The RPG-40 was an anti-tank grenade that was used by the Soviet Union during World War II.


It had a length of 2 cm and a total weight of 1.2 kg. Contained inside the large warhead on top of the stick of the grenade was up to 795 grams of TNT explosive.[1]

The weapon was simplistic and of a rugged design, typical among Soviet grenades at the time. However, it wasn't very effective against heavier German tanks such as the Panther or late Panzer IV models. 

Though by that time, the RPG-40 had been replaced by the improved RPG-43 AT Grenade which was more capable at handling such vehicles. Though, it was still very much able to deal with lighter vehicles such as armored cars and fortifications.

The RPG-40 was used by first moving the safety lever and then throwing the device which would then be detonated upon contact with the target.[2] Having a weight of slightly over a kilogram meant that throwing range was limited to around 27 meters, increasing the likely exposure of Soviet troops to enemy fire.[3]  Technically, no variants of the original RPG-40 system were ever made but as mentioned before, the RPG-43 AT Grenade fitted with a HEAT warhead for further armor penetration could be said to be more or less a variant of the RPG-40.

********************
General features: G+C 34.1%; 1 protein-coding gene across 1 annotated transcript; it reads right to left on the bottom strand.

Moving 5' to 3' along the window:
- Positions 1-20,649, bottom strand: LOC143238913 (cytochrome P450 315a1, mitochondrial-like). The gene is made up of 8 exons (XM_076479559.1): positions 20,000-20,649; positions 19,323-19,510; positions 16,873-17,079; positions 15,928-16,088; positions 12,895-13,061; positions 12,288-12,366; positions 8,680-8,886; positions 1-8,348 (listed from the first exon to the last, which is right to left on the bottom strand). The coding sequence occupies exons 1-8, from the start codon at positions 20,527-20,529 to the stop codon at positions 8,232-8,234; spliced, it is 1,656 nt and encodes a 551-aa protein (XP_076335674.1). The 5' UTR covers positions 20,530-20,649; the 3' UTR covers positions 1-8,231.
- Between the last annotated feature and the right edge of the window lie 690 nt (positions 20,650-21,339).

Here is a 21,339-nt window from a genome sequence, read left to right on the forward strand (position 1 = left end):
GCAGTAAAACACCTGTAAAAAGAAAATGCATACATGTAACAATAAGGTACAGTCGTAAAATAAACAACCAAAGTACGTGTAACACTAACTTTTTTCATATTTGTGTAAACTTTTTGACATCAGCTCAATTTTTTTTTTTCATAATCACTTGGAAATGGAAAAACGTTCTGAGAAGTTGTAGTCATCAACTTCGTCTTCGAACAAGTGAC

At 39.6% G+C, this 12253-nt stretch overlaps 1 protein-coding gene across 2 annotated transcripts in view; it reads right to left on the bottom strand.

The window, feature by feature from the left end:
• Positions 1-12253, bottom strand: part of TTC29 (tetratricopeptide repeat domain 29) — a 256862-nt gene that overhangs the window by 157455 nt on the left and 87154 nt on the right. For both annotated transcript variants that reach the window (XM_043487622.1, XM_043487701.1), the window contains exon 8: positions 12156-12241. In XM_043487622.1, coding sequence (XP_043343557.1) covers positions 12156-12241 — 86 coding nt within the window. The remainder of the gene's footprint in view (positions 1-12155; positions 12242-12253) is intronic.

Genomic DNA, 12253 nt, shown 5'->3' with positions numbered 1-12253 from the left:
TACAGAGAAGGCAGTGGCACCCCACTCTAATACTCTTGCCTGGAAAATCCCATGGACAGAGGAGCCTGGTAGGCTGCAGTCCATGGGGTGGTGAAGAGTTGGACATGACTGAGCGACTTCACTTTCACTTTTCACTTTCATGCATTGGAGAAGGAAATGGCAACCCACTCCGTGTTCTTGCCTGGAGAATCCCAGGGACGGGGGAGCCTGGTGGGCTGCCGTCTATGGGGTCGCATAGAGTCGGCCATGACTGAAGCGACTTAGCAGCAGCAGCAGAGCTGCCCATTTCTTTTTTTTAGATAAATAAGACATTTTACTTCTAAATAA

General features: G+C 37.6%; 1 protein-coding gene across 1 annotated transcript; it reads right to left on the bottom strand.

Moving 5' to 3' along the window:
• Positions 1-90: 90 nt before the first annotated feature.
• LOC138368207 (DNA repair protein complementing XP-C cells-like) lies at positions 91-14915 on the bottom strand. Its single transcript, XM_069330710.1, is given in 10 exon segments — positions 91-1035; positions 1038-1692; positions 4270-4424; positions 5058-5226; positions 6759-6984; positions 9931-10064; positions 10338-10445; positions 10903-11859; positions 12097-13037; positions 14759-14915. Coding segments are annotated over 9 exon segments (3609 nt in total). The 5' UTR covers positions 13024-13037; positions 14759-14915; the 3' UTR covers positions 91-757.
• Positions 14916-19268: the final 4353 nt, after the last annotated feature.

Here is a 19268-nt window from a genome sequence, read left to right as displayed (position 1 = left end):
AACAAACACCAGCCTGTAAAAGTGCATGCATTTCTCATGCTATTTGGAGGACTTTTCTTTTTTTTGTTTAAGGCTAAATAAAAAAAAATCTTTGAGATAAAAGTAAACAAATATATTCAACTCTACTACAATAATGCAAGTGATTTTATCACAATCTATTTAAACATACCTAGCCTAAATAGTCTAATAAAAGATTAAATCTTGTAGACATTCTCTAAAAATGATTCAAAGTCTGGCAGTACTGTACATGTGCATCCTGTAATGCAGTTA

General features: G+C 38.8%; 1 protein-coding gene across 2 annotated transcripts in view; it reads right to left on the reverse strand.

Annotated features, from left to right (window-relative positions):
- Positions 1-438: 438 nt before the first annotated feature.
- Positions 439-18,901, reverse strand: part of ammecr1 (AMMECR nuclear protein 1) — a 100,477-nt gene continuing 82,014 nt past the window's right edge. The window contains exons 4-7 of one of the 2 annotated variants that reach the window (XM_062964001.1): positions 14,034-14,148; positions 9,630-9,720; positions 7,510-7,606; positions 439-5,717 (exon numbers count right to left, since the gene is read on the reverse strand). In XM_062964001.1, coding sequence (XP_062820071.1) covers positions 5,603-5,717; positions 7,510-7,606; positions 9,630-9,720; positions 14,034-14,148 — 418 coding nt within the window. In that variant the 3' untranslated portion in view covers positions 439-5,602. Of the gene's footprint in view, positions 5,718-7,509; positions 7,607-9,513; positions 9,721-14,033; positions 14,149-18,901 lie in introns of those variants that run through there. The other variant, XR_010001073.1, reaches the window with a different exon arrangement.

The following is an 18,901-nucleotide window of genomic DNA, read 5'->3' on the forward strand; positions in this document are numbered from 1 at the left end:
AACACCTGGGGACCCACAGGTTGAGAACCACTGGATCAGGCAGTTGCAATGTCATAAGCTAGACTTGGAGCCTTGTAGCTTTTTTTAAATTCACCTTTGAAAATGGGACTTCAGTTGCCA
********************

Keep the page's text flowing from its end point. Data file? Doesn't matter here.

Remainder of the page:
The RPG-40 was first developed in 1940 and first saw combat in Operation Barbarossa against advancing German tanks. Initially, fighting against lightly armored Panzer Is, 2s, and 3s proved the RPG-40 to be a decent weapon and it subsequently went into full production as the need for a weapon to counter the flood of German troops became urgent. Though as the war progressed, uparmored tanks eventually proved too much for the RPG-40 and in 1943, the RPG-43 was finally introduced fundamentally replacing all othe RPG-40s in service. When captured, the RPG-40 was redesignated the Handgranate 338(r) and put into German service.